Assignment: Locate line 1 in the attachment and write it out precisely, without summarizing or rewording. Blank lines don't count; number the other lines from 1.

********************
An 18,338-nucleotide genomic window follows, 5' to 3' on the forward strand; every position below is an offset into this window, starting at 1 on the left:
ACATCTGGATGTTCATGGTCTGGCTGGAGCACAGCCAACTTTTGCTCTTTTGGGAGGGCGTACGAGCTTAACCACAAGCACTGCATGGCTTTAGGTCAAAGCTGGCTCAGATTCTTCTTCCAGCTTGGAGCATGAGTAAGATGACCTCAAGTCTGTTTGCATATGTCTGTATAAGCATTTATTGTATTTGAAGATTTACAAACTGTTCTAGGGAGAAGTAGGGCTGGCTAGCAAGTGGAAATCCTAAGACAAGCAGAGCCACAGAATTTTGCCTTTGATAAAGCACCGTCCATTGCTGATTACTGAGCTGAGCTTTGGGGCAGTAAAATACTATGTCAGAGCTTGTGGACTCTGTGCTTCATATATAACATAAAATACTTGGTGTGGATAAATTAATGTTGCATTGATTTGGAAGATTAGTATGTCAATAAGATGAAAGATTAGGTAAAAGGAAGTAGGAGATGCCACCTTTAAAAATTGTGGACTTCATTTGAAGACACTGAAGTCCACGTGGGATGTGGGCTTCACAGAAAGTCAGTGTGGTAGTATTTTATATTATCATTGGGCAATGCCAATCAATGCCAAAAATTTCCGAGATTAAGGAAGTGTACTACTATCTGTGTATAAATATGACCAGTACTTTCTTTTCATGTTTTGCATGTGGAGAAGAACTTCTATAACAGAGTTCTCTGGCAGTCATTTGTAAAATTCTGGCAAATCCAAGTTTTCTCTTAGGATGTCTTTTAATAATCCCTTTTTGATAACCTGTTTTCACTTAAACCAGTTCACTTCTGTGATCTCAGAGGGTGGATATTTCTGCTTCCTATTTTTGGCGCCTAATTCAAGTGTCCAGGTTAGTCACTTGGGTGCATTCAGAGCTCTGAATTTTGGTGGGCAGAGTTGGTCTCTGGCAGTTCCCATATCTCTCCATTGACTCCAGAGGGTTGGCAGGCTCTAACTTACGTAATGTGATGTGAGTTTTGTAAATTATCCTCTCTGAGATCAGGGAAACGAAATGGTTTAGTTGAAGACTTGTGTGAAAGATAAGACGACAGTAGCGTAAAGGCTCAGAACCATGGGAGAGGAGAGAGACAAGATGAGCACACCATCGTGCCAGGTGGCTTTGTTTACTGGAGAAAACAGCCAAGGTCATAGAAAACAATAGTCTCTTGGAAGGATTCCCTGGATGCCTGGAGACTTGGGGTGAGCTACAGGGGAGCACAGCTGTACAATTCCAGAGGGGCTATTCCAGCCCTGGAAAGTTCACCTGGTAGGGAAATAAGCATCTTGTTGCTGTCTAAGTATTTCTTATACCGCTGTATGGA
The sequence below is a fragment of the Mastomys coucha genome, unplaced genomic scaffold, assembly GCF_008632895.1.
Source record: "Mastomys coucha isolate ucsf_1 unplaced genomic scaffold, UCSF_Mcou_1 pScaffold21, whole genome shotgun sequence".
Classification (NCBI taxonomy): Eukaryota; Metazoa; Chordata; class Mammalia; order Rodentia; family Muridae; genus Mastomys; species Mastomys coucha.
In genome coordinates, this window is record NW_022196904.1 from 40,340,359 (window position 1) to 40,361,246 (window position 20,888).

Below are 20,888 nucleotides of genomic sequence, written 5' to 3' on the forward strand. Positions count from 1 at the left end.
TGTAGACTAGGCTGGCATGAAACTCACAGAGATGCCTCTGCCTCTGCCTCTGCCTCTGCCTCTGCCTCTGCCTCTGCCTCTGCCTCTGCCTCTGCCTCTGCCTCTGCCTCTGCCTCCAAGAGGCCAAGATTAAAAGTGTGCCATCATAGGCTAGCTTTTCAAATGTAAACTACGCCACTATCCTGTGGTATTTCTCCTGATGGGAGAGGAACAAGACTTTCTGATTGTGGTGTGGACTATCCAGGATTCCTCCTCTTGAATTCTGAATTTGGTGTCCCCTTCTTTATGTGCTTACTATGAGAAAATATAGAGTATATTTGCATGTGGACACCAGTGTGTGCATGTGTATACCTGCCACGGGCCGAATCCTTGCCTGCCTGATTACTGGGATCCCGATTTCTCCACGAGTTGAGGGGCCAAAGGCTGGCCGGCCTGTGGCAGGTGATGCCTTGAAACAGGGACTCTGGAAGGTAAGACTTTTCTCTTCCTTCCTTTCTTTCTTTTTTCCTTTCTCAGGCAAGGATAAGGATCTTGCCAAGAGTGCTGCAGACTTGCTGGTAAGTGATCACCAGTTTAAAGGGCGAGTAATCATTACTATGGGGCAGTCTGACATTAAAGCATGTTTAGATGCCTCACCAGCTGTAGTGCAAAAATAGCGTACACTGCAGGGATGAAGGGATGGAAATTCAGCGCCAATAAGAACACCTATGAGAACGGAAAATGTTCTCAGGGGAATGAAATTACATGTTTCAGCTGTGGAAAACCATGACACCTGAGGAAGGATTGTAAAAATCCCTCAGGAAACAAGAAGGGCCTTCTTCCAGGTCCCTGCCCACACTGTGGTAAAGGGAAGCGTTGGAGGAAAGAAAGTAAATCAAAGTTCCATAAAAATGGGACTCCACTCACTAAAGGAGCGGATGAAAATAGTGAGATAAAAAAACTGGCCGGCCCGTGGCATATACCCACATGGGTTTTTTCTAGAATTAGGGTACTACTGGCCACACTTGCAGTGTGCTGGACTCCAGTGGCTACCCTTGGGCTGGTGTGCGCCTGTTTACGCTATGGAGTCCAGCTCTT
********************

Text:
An 18,338-nucleotide genomic window follows, 5' to 3' on the forward strand; every position below is an offset into this window, starting at 1 on the left: